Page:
We recently marked a fantastic conclusion to our second Cancer Tech Accelerator cohort, with six outstanding teams pitching at the demo day we hosted on the rooftop deck of London’s National Theatre. It was a great event with strong turnout from the life sciences and investor community, and we are proud of the strides they have made in turning their research into commercial solutions.
We heard from Lyndsay Hughes on the pioneering work done by myHT, a mobile app to support breast cancer survivors to take their medication. With more than half (!) of medication not being taken correctly, myHT has shown huge progress in increasing adherence and improving outcomes.
Sentinal 4D, led by Chris Bakal and Matt De Vries, uses 3D + AI technology to predict the likelihood of success of novel therapeutics in clinical trials, thus saving years and huge amounts of money in the drug discovery pipeline. With new cancer drugs often spending 12-14 years in development, this is an area crying out for acceleration.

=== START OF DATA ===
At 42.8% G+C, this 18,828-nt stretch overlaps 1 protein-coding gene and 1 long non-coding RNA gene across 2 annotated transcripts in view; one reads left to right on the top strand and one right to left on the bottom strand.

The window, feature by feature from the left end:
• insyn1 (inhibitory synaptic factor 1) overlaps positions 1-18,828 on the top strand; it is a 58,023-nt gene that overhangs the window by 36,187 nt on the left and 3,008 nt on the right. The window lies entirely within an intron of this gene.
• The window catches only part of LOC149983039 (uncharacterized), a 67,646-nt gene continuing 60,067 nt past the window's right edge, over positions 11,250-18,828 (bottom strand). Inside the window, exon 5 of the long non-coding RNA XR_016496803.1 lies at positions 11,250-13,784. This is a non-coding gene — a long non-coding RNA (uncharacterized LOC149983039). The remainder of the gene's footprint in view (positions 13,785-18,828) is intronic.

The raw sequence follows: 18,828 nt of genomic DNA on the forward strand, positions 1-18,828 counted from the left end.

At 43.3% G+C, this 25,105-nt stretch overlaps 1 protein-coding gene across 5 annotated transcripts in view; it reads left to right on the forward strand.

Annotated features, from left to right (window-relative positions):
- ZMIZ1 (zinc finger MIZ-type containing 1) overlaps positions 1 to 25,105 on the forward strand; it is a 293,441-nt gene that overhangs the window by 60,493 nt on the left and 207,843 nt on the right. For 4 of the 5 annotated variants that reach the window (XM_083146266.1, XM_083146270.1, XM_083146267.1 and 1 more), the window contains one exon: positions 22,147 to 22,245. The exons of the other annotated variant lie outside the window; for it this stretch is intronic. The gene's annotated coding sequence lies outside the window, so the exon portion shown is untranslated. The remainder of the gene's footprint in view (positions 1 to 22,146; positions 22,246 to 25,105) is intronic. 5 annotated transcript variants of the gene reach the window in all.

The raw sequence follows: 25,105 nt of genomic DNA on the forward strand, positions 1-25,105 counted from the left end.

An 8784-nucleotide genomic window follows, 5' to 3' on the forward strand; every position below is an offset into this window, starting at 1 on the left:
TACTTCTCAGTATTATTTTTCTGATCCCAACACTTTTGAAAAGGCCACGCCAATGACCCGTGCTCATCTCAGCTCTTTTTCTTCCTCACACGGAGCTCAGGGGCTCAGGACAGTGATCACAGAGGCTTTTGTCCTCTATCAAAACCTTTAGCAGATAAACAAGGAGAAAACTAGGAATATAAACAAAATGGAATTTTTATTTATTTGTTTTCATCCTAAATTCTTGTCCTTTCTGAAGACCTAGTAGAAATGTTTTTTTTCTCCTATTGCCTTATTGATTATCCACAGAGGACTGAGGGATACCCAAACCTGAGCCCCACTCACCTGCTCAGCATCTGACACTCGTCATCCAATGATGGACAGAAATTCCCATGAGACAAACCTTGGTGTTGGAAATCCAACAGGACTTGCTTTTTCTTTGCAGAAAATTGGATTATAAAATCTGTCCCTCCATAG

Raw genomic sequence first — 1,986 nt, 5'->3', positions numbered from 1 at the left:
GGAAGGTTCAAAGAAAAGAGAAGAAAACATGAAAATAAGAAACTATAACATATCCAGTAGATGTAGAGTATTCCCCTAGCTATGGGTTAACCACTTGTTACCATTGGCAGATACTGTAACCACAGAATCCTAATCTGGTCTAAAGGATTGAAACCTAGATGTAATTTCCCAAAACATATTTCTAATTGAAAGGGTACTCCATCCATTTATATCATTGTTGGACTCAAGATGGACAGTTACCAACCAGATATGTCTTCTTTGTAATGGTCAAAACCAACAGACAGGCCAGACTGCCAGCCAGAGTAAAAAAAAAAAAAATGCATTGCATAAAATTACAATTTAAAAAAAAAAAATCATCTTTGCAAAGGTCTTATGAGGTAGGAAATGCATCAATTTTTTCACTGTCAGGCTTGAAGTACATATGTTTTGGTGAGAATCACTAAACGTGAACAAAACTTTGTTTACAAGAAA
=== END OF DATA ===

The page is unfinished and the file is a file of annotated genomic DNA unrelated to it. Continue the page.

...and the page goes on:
Richard Mair talked us through the value proposition for his company, Upstream Genomics, which aims to detect cancer recurrence and metastasis early through urine sampling. By using a state-of-the-art bioinformatics pipeline to look for traces of cell-free DNA, they are able to monitor cancer survivors for recurrence more cheaply and easily than the current standard of care.
Maria Giovanna Lizio of WILD Imaging told us about the solution she has developed in response to the NHS’s chronic shortage of pathologists – a new imaging device to allow faster diagnosis and treatment, with an initial focus on lung cancer margins before exploring other applications.
Vlad Teif talked us through a new generation of liquid biopsy techniques he is developing with Generegulation for early cancer detection and monitoring patient response, with a view to reducing the high costs of tissue biopsies.
Last but not least we heard from Peter Bannister, Davide Danovi and Kristin Polman about their work with Migration Biotherapeutics to create a bioengineered decoy nerve to combat glioblastoma, one of the deadliest and most difficult to treat types of brain cancer.
Thanks to all the teams for their hard work, and a big thank you as well to everyone in the audience who asked some excellent questions afterwards!